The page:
When the evidence is viewed in a neutral light, we conclude that it would not have been unreasonable for the jury to find that defendant had established the defense of extreme emotional disturbance. Nevertheless, our own independent evaluation of the probative value of the evidence (see People v Jefferson, 248 AD2d 815, 817 [1998], lv denied 92 NY2d 926 [1998]) points clearly to the conclusion that the jury's rejection of this defense was not against the weight of the evidence. In particular, it was established that the psychologist had not conducted a clinical evaluation of defendant since 1992 and based her present opinion only on an interview with defendant and information received from defendant's mother. Moreover, the jury could have readily concluded that the time between the breakup and the incident extinguished any claim that the act was impulsive. Since the probative value of this evidence was questionable regarding defendant's state of mind at the time the crime was committed, we conclude that the jury's rejection of the defense was reasonable.

Defendant's postjudgment motion to vacate the judgment was premised upon statements allegedly made by LaPorte to two witnesses who were not produced at trial. Since this evidence was known to defendant well in advance of trial, it cannot be considered newly discovered (see People v Willard, 226 AD2d 1014, 1020 [1996], lv dismissed 88 NY2d 943 [1996]). The record reveals that this evidence was well known to defendant shortly after the commencement of the prosecution but that, at the time of trial, the witnesses had moved to an unknown location. In any event, since the evidence to which defendant now points bears simply on issues of credibility, we cannot say that it would have resulted in a different verdict (see id. at 1020). Thus, we are [*4]unpersuaded that County Court improperly denied defendant's postjudgment motion.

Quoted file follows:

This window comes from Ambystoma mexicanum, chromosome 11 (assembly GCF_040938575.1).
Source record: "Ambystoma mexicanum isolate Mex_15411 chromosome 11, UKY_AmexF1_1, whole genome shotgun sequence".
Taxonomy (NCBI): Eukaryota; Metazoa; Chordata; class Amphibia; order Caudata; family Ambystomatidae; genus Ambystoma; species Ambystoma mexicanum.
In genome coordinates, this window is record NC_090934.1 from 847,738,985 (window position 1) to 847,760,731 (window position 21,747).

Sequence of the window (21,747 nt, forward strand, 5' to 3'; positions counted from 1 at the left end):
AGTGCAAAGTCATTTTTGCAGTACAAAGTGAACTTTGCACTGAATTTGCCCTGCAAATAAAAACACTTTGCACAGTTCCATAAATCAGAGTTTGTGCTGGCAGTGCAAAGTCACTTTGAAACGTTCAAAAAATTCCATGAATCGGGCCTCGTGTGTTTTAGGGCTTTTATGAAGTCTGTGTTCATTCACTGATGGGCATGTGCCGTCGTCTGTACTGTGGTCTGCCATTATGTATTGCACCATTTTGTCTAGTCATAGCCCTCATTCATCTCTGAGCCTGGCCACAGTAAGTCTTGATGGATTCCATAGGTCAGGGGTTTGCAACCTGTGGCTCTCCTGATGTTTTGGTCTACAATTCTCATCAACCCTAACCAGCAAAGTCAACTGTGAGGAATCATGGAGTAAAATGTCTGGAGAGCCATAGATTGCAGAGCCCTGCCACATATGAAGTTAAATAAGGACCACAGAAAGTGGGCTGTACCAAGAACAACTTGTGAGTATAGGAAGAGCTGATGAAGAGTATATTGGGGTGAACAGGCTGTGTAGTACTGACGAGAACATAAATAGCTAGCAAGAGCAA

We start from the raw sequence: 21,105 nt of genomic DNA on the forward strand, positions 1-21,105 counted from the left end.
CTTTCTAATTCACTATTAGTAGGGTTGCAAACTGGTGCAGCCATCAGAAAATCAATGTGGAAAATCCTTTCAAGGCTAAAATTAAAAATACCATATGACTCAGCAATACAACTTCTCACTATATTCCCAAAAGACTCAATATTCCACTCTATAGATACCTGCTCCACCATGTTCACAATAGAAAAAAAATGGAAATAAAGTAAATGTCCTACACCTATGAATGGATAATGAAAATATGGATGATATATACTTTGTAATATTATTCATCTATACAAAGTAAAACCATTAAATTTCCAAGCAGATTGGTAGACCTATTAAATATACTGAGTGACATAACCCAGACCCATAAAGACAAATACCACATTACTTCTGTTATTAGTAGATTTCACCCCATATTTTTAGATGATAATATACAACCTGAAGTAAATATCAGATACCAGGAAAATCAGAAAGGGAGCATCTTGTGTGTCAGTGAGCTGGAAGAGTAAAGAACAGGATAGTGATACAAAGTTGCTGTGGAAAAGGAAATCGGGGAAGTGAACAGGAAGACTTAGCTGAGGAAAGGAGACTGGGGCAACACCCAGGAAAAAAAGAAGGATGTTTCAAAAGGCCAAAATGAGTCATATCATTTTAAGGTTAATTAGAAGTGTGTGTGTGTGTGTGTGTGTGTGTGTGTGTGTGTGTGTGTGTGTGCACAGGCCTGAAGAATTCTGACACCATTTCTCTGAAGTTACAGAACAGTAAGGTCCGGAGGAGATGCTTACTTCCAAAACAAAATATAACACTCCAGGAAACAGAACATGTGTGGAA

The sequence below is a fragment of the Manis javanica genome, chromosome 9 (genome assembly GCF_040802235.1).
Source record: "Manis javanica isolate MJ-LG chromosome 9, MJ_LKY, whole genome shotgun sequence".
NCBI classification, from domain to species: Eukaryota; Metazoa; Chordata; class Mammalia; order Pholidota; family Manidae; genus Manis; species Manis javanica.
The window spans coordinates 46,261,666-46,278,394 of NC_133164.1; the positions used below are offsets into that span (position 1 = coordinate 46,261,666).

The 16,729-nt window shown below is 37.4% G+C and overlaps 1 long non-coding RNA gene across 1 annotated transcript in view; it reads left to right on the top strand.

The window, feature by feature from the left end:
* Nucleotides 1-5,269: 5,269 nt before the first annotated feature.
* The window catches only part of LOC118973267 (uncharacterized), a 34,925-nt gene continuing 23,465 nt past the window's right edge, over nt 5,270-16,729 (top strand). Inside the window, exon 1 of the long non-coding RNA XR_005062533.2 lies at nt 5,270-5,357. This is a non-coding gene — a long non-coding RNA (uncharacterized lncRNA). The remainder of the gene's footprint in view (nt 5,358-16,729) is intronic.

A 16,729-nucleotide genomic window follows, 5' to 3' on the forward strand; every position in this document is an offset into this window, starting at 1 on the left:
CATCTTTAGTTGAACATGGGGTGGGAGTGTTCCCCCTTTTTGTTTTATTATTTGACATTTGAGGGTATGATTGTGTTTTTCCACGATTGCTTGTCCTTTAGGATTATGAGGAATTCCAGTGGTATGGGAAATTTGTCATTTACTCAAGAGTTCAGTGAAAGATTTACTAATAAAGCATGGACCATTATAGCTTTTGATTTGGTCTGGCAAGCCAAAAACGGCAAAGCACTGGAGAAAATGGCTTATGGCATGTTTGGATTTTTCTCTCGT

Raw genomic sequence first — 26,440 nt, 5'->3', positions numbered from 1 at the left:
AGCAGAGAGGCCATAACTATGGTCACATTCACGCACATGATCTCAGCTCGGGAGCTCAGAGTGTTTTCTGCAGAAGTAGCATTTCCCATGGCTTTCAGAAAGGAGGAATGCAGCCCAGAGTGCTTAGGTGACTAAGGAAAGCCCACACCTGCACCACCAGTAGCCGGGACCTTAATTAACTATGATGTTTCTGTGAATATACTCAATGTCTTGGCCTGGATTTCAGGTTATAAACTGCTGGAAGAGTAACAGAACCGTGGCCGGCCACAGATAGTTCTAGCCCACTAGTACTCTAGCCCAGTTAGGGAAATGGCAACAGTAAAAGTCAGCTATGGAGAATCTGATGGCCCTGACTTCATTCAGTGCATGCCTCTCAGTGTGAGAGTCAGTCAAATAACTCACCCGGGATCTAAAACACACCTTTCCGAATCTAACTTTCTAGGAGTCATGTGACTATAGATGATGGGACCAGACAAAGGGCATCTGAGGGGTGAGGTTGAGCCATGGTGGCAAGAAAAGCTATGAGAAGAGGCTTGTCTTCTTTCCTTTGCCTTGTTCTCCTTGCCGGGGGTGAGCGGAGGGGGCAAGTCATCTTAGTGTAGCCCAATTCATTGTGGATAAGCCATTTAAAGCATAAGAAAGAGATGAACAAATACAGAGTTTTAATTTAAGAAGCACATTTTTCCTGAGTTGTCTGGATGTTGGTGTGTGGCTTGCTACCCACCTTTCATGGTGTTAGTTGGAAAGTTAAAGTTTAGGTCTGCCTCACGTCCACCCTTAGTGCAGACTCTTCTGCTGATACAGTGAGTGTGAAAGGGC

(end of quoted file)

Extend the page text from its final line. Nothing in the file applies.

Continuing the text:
We next address defendant's argument regarding the sentences imposed. Defendant argues that his sentences for the crimes of murder in the second degree—a felony murder conviction based on the underlying felony of kidnapping—must be concurrent with his sentence for kidnapping. In this regard, we note that County Court, after imposing several concurrent sentences, including those for murder in the first degree and murder in the second degree, imposed a sentence of 5 to 10 years for kidnapping in the second degree "consecutive to previously imposed sentences." While we agree with defendant that Penal Law § 70.25 (2) prevents County Court from imposing consecutive sentences for kidnapping and murder in the second degree based on the underlying felony of kidnapping, we do not perceive that this error affects the length of defendant's sentence as he makes no argument that County Court improperly made the kidnapping sentence consecutive to any other crimes for which he was convicted. Finally, we agree with defendant's argument that the charge of criminal use of a firearm in the first degree, based on his possession of the shotgun while committing the crime of burglary in the first degree, should have been dismissed as it was subsumed by the elements of the burglary in the first degree charge (see People v Brown, 67 NY2d 555, 561 [1986], cert denied 479 US 1093 [1987]). Burglary in the first degree requires use of a dangerous instrument and criminal use of a firearm in the first degree requires possession of a deadly weapon. Because each of these crimes is a class B felony, neither is greater than the other so they constitute noninclusory concurrent counts (see CPL 300.30 [4]). Hence, this conviction for criminal use of a firearm in the first degree must be reversed and the five-year consecutive sentence imposed thereon must be vacated.

We have considered defendant's remaining contentions and find them to be without merit.

Cardona, P.J., Mercure, Rose and Lahtinen, JJ., concur. Ordered that the judgment and order are modified, on the law, by reversing defendant's conviction of the crime of criminal use of a firearm in the first degree under count eight of the indictment; dismiss said count and vacate the sentence imposed thereon; and, as so modified, affirmed.